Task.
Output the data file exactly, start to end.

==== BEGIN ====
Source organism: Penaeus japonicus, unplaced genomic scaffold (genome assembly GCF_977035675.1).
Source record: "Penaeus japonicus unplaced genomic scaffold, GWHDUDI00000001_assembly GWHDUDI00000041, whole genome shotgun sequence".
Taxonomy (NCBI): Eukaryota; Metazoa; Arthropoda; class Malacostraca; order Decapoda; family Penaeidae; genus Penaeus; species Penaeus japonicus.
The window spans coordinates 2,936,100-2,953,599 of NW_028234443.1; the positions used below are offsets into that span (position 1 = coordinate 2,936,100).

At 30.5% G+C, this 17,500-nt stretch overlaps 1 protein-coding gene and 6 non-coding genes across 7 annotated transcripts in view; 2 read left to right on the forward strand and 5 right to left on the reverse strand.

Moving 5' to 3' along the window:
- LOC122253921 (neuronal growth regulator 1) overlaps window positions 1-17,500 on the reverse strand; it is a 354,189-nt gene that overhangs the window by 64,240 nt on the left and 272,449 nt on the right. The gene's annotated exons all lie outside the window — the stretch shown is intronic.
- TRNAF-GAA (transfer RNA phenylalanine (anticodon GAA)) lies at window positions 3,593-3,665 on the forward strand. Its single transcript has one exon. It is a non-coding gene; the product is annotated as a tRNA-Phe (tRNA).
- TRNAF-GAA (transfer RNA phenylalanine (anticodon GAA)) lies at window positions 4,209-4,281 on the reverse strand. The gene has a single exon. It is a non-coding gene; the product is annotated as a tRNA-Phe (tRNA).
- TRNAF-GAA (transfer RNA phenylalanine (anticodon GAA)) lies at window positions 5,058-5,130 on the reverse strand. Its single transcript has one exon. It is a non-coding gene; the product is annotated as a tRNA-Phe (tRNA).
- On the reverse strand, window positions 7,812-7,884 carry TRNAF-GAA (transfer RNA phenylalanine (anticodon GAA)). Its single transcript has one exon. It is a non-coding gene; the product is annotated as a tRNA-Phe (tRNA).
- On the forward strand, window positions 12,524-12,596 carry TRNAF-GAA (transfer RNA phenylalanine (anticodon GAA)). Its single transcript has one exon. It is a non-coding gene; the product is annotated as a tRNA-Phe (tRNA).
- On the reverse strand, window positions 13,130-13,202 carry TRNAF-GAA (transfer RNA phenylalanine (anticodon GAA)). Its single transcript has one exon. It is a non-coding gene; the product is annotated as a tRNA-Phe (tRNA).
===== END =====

Source organism: Penaeus japonicus, unplaced genomic scaffold (genome assembly GCF_977035675.1).
Source record: "Penaeus japonicus unplaced genomic scaffold, GWHDUDI00000001_assembly GWHDUDI00000041, whole genome shotgun sequence".
Taxonomy (NCBI): Eukaryota; Metazoa; Arthropoda; class Malacostraca; order Decapoda; family Penaeidae; genus Penaeus; species Penaeus japonicus.
The window spans coordinates 2,936,100-2,953,599 of NW_028234443.1; the positions used below are offsets into that span (position 1 = coordinate 2,936,100).

At 30.5% G+C, this 17,500-nt stretch overlaps 1 protein-coding gene and 6 non-coding genes across 7 annotated transcripts in view; 2 read left to right on the forward strand and 5 right to left on the reverse strand.

Moving 5' to 3' along the window:
- LOC122253921 (neuronal growth regulator 1) overlaps window positions 1-17,500 on the reverse strand; it is a 354,189-nt gene that overhangs the window by 64,240 nt on the left and 272,449 nt on the right. The gene's annotated exons all lie outside the window — the stretch shown is intronic.
- TRNAF-GAA (transfer RNA phenylalanine (anticodon GAA)) lies at window positions 3,593-3,665 on the forward strand. Its single transcript has one exon. It is a non-coding gene; the product is annotated as a tRNA-Phe (tRNA).
- TRNAF-GAA (transfer RNA phenylalanine (anticodon GAA)) lies at window positions 4,209-4,281 on the reverse strand. The gene has a single exon. It is a non-coding gene; the product is annotated as a tRNA-Phe (tRNA).
- TRNAF-GAA (transfer RNA phenylalanine (anticodon GAA)) lies at window positions 5,058-5,130 on the reverse strand. Its single transcript has one exon. It is a non-coding gene; the product is annotated as a tRNA-Phe (tRNA).
- On the reverse strand, window positions 7,812-7,884 carry TRNAF-GAA (transfer RNA phenylalanine (anticodon GAA)). Its single transcript has one exon. It is a non-coding gene; the product is annotated as a tRNA-Phe (tRNA).
- On the forward strand, window positions 12,524-12,596 carry TRNAF-GAA (transfer RNA phenylalanine (anticodon GAA)). Its single transcript has one exon. It is a non-coding gene; the product is annotated as a tRNA-Phe (tRNA).
- On the reverse strand, window positions 13,130-13,202 carry TRNAF-GAA (transfer RNA phenylalanine (anticodon GAA)). Its single transcript has one exon. It is a non-coding gene; the product is annotated as a tRNA-Phe (tRNA).